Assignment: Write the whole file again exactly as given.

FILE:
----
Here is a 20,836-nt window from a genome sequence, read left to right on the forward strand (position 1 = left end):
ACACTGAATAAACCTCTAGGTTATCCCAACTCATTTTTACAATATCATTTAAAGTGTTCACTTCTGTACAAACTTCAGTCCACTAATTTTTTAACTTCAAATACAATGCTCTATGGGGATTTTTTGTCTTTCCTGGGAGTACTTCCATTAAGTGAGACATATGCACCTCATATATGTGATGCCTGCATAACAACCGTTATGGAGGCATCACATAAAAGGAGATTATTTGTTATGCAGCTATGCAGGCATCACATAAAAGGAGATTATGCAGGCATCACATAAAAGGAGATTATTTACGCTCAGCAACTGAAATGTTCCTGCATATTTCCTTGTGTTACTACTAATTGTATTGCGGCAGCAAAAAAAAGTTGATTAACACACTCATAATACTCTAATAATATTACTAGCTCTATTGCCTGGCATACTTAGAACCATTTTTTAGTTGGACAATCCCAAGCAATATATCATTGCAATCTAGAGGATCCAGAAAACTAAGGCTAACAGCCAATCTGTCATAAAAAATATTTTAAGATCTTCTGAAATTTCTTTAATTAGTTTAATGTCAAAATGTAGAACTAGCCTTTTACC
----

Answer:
Here is a 20,836-nt window from a genome sequence, read left to right on the forward strand (position 1 = left end):
ACACTGAATAAACCTCTAGGTTATCCCAACTCATTTTTACAATATCATTTAAAGTGTTCACTTCTGTACAAACTTCAGTCCACTAATTTTTTAACTTCAAATACAATGCTCTATGGGGATTTTTTGTCTTTCCTGGGAGTACTTCCATTAAGTGAGACATATGCACCTCATATATGTGATGCCTGCATAACAACCGTTATGGAGGCATCACATAAAAGGAGATTATTTGTTATGCAGCTATGCAGGCATCACATAAAAGGAGATTATGCAGGCATCACATAAAAGGAGATTATTTACGCTCAGCAACTGAAATGTTCCTGCATATTTCCTTGTGTTACTACTAATTGTATTGCGGCAGCAAAAAAAAGTTGATTAACACACTCATAATACTCTAATAATATTACTAGCTCTATTGCCTGGCATACTTAGAACCATTTTTTAGTTGGACAATCCCAAGCAATATATCATTGCAATCTAGAGGATCCAGAAAACTAAGGCTAACAGCCAATCTGTCATAAAAAATATTTTAAGATCTTCTGAAATTTCTTTAATTAGTTTAATGTCAAAATGTAGAACTAGCCTTTTACC